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Introduction

The Ant and the Cricket is a fable written in the form of a poem by Greek writer Aesop. A fable is a short story in which animals behave like humans and convey a message.

The poem The Ant and the Cricket is a story of two insects – a cricket (a grasshopper-like insect) and an ant. The cricket is silly that does not care about the future and keeps enjoying the summer season rather than collecting food or making a shelter for itself.

On the other hand, the ant is wise. Instead of wasting time it gathers food for itself and makes shelter.

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Poem

I have divided the poem into three parts for making it easy to understand.

Part 1

A silly young cricket......
...........
"Oh! what will become," says the cricket, "of me?".

The poet says that there was a silly (who lacks sense or wisdom) young cricket (a grasshopper-like insect) who was accustomed to sing (i.e. he used to enjoy) during the spring and summer seasons.

Gay means happy and enjoyable. The poet calls spring and summer seasons gay because they are full of life. There is greenery everywhere. Food and water are in abundance (in large numbers).

However soon, those months of rejoicing and joy passed away and winter came. Now the cricket was in trouble. He began to complain when he found that his cupboard was empty at his home. There was not even a crumb (a small fragment of bread) i.e. there was nothing to eat.

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There was snow on the ground and he could not see even one flower or a leaf on the tree. Seeing this he becomes sad and exclaims, “Oh! what will become of me?”.

Part 2

At last by starvation and famine made bold......
......................
.........If not, he must die of starvation and sorrow

The cricket had not eaten anything and was starving with hunger. It mustered its courage and set off to seek the help of a miserly (tiny) ant (to provide it a mouthful of grain i.e. food and shelter from the rain). There was famine (unavailability of food), chilling cold and perhaps raining which made the cricket wet and shiver a lot while traveling.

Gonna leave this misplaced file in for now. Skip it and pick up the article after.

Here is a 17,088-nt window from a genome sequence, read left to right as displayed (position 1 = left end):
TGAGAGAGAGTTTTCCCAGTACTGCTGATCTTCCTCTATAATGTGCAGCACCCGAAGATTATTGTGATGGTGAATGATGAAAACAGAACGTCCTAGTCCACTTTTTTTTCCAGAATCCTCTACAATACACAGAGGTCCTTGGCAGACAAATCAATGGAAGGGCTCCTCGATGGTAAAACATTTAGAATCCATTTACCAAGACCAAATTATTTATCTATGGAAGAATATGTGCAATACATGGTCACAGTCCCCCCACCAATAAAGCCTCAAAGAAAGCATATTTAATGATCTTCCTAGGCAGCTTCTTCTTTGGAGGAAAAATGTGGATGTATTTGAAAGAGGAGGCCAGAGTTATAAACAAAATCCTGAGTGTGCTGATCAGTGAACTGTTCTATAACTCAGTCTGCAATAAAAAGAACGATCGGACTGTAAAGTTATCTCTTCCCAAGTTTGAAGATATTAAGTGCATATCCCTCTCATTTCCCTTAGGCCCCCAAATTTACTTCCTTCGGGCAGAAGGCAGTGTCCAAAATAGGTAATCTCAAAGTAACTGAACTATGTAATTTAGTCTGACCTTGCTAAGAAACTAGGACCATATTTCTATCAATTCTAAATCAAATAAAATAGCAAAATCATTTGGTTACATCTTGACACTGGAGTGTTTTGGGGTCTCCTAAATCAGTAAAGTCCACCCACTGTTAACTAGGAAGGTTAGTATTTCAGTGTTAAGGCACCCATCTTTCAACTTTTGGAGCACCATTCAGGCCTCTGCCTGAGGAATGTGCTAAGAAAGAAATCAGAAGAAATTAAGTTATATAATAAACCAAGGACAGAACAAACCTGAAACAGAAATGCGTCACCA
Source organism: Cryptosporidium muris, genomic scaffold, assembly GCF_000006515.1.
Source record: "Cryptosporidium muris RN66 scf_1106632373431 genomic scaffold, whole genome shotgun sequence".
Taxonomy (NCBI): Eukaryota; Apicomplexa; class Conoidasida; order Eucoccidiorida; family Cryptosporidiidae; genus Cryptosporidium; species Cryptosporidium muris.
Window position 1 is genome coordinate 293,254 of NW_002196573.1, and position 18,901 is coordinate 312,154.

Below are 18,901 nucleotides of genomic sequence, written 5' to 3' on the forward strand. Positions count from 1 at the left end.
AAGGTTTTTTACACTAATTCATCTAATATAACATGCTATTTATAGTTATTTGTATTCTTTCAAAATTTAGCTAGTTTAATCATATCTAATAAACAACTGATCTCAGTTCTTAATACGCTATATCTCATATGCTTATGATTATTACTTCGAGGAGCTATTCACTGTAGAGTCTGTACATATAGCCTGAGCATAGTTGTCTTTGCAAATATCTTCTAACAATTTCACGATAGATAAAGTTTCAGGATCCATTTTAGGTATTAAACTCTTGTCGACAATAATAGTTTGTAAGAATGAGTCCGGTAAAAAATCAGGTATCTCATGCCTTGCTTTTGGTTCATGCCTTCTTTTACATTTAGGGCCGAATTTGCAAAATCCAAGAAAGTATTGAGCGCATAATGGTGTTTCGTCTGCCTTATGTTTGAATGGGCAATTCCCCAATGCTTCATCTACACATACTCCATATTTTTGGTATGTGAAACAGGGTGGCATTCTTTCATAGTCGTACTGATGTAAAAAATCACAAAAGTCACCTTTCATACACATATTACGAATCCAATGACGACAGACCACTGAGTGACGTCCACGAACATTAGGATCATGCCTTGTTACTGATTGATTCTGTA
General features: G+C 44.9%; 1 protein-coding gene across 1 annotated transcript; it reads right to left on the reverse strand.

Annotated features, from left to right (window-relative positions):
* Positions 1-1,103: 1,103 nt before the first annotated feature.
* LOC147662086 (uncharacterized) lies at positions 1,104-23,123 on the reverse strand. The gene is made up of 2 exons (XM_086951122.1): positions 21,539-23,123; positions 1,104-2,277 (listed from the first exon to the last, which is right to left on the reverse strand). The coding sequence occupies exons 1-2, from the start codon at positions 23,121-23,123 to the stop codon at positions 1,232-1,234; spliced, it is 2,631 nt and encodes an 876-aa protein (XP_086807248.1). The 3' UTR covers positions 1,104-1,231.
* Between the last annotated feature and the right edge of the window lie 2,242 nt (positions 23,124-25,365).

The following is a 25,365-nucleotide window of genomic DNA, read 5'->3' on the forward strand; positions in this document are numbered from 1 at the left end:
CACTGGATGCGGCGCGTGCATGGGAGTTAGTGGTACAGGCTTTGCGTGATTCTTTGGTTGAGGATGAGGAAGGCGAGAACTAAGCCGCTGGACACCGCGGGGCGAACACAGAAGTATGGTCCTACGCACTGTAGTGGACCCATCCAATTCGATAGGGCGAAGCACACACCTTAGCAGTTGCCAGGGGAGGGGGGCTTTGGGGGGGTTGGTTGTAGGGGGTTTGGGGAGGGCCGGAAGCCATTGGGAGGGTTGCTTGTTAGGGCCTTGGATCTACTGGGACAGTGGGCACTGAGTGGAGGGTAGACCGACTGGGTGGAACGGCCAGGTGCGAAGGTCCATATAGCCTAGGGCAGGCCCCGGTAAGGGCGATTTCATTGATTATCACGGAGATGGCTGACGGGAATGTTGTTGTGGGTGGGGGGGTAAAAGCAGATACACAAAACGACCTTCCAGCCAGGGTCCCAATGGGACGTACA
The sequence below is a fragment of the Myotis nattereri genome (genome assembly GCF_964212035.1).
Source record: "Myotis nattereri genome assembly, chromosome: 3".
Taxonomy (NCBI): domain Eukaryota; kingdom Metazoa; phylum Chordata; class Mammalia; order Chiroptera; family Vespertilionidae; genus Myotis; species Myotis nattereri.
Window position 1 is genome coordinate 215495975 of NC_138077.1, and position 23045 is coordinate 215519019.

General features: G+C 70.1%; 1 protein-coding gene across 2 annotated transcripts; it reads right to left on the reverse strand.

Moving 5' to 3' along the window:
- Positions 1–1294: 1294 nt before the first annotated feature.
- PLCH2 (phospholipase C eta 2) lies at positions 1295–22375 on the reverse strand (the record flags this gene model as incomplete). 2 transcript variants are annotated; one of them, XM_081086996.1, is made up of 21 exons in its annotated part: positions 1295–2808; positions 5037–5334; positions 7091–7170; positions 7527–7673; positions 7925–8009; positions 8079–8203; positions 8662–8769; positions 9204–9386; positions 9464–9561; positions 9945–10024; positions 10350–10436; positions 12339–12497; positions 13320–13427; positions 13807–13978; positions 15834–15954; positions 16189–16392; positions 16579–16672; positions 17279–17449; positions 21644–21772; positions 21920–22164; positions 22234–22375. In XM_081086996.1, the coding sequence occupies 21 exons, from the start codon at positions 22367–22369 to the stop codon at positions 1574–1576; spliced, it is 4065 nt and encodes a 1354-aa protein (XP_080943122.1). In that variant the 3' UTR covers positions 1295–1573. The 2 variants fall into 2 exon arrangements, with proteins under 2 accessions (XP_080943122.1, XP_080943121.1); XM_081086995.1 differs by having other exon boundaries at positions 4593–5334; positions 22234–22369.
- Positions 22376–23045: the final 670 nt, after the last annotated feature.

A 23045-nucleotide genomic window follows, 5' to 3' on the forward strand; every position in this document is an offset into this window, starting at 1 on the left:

It wished (requested) the ant to lend it some food and shelter and promised to repay by the next day or else it will die because of chilling cold, hunger and sorrow of not doing anything.

Part 3

Says the ant to the cricket......
......................
.........For all nature looked gay."

Hearing to the cricket, the ant answers that it considers itself to be his (cricket’s) servant as well as a friend. However, the ants never borrow anything from others nor lend anything.

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Saying this the ant asks the cricket why did it (the cricket) not gather anything when the weather was warm; during spring and summer (i.e. when it was the appropriate time).

Hearing to the ant, the cricket replies that its heart was so light i.e. it was quite happy and did not care about the future. The cricket further says that it kept singing day and night i.e. all the time as all nature looked gay i.e. everything looked happy and joyful.

He thought that the beauty of spring and summer, as well as abundance of food and shelter, will always remain there. He never cared about the future.

Part 4

"You sang, Sir?, you say?......
......................
.........some crickets have four legs, and some have two.

Listening to the cricket, the ant tells him that he was singing and enjoying during the spring and summer, now he should do the same and the winter will go away.

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Saying this, the ant hastily lifted the wicket i.e. quickly ended the conversation and pushed the poor cricket out of the door.

In the last two lines, the poet says that folks i.e. people call the story of ant and cricket a fable (i.e. an untrue story).

However, he thinks that the story is quite true because there are many crickets with four legs as well as with two i.e. there are insects like cricket who do not care about future and also humans (crickets with two legs here refer to humans) who do not care about their future and repent when the time is gone.

Click here to read all the important questions and answers to this poem.

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